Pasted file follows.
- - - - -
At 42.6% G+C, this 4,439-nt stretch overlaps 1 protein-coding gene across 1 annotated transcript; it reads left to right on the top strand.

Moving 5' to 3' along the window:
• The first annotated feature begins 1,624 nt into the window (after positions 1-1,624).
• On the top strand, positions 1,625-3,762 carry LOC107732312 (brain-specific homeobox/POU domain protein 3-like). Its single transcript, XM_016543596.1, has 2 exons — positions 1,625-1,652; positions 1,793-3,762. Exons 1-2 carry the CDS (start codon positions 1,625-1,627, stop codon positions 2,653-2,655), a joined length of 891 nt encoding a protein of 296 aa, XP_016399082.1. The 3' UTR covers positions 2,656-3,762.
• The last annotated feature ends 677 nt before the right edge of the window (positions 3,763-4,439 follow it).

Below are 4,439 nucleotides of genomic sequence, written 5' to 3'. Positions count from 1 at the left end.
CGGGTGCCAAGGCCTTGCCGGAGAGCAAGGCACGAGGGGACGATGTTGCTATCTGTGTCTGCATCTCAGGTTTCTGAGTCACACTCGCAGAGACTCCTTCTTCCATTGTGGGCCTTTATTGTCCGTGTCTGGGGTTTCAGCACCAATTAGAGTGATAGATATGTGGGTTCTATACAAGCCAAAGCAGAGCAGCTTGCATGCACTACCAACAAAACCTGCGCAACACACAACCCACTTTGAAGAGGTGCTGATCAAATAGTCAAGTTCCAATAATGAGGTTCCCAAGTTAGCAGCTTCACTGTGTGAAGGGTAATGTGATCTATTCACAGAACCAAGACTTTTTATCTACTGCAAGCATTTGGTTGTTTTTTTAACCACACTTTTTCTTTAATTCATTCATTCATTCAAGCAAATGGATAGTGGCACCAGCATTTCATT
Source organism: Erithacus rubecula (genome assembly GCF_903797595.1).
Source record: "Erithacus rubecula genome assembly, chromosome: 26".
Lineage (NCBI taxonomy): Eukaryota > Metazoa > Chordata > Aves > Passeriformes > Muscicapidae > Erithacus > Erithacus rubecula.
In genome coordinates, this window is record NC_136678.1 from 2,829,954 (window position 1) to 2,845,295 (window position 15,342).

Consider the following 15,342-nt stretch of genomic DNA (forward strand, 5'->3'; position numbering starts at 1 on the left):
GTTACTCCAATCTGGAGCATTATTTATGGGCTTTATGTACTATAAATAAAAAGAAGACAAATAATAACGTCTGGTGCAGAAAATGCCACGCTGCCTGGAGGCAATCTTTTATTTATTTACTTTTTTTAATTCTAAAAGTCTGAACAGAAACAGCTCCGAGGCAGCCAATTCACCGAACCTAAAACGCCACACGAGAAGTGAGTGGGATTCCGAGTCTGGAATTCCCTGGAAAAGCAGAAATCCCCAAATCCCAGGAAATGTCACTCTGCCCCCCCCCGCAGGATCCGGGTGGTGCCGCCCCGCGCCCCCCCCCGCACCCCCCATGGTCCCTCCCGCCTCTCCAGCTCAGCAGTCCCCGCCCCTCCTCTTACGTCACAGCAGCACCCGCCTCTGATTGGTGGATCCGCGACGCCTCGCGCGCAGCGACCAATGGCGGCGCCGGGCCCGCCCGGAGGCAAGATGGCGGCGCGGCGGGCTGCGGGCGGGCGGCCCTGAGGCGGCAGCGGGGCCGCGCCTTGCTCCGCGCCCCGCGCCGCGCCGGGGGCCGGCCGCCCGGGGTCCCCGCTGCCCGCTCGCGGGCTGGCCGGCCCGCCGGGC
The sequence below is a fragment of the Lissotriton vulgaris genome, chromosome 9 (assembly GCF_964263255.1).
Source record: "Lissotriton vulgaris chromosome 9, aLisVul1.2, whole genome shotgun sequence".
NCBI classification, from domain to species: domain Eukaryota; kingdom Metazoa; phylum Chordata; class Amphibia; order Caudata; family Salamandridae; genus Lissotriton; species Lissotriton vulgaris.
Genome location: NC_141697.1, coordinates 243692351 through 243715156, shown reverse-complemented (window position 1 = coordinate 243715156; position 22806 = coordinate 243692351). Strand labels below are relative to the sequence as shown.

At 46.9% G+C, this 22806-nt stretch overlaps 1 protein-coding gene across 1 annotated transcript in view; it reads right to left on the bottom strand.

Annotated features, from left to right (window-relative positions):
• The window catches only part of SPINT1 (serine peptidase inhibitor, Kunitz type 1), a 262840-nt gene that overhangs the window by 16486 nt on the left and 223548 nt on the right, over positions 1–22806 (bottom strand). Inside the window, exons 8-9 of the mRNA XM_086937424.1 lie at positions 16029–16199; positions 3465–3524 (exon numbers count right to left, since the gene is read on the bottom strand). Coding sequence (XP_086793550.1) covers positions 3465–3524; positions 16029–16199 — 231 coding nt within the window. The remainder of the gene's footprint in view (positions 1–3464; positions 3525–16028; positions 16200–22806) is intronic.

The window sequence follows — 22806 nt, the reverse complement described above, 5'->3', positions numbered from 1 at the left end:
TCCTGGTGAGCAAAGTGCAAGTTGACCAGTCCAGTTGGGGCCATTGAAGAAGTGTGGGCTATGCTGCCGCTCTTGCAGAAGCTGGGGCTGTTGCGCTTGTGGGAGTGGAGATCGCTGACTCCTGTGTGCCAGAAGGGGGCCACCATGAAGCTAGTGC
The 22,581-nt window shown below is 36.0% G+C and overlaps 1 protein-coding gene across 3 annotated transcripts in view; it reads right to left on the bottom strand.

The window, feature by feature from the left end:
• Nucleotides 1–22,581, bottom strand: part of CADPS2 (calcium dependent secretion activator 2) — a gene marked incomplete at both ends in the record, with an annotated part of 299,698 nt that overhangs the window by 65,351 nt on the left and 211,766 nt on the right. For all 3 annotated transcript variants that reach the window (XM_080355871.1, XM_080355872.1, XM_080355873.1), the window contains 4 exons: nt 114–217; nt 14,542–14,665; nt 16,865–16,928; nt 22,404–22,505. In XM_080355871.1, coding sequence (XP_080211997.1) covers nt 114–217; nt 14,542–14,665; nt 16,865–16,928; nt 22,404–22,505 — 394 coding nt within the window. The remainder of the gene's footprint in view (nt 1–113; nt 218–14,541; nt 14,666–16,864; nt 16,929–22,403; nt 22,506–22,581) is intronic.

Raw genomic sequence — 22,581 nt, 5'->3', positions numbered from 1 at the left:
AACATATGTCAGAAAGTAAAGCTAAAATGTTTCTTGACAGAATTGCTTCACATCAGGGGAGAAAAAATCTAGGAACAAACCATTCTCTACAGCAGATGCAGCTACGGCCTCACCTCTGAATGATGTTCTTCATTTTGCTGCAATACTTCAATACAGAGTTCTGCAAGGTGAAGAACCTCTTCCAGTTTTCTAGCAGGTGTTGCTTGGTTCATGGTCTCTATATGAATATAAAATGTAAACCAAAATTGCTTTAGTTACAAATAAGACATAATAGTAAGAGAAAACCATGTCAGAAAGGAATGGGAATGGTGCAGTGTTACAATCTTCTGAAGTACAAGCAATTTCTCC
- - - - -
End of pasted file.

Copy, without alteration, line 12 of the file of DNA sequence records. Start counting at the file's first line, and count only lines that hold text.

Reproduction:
Consider the following 15,342-nt stretch of genomic DNA (forward strand, 5'->3'; position numbering starts at 1 on the left):